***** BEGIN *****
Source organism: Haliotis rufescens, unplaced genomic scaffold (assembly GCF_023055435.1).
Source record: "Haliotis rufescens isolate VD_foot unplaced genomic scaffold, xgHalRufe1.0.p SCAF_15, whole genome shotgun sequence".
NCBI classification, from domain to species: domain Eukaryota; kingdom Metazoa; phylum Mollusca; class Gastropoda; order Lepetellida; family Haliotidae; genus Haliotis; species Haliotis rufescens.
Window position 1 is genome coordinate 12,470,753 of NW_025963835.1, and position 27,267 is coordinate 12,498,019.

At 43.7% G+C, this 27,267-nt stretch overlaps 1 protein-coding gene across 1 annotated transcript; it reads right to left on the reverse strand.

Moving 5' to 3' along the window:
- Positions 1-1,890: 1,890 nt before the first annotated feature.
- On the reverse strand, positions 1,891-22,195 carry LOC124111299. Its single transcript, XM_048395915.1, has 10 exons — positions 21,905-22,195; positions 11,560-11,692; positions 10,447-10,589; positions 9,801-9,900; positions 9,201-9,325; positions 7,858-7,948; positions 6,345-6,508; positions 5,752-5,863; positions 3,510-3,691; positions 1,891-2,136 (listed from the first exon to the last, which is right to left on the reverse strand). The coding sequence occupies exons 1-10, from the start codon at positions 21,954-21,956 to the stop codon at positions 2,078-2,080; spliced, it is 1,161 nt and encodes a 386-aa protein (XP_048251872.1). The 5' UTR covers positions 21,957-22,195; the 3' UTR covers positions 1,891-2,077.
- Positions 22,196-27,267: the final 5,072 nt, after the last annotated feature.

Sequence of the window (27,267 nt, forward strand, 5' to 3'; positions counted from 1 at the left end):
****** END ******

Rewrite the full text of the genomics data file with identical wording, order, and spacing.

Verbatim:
Source organism: Haliotis rufescens, unplaced genomic scaffold (assembly GCF_023055435.1).
Source record: "Haliotis rufescens isolate VD_foot unplaced genomic scaffold, xgHalRufe1.0.p SCAF_15, whole genome shotgun sequence".
NCBI classification, from domain to species: domain Eukaryota; kingdom Metazoa; phylum Mollusca; class Gastropoda; order Lepetellida; family Haliotidae; genus Haliotis; species Haliotis rufescens.
Window position 1 is genome coordinate 12,470,753 of NW_025963835.1, and position 27,267 is coordinate 12,498,019.

At 43.7% G+C, this 27,267-nt stretch overlaps 1 protein-coding gene across 1 annotated transcript; it reads right to left on the reverse strand.

Moving 5' to 3' along the window:
- Positions 1-1,890: 1,890 nt before the first annotated feature.
- On the reverse strand, positions 1,891-22,195 carry LOC124111299. Its single transcript, XM_048395915.1, has 10 exons — positions 21,905-22,195; positions 11,560-11,692; positions 10,447-10,589; positions 9,801-9,900; positions 9,201-9,325; positions 7,858-7,948; positions 6,345-6,508; positions 5,752-5,863; positions 3,510-3,691; positions 1,891-2,136 (listed from the first exon to the last, which is right to left on the reverse strand). The coding sequence occupies exons 1-10, from the start codon at positions 21,954-21,956 to the stop codon at positions 2,078-2,080; spliced, it is 1,161 nt and encodes a 386-aa protein (XP_048251872.1). The 5' UTR covers positions 21,957-22,195; the 3' UTR covers positions 1,891-2,077.
- Positions 22,196-27,267: the final 5,072 nt, after the last annotated feature.

Sequence of the window (27,267 nt, forward strand, 5' to 3'; positions counted from 1 at the left end):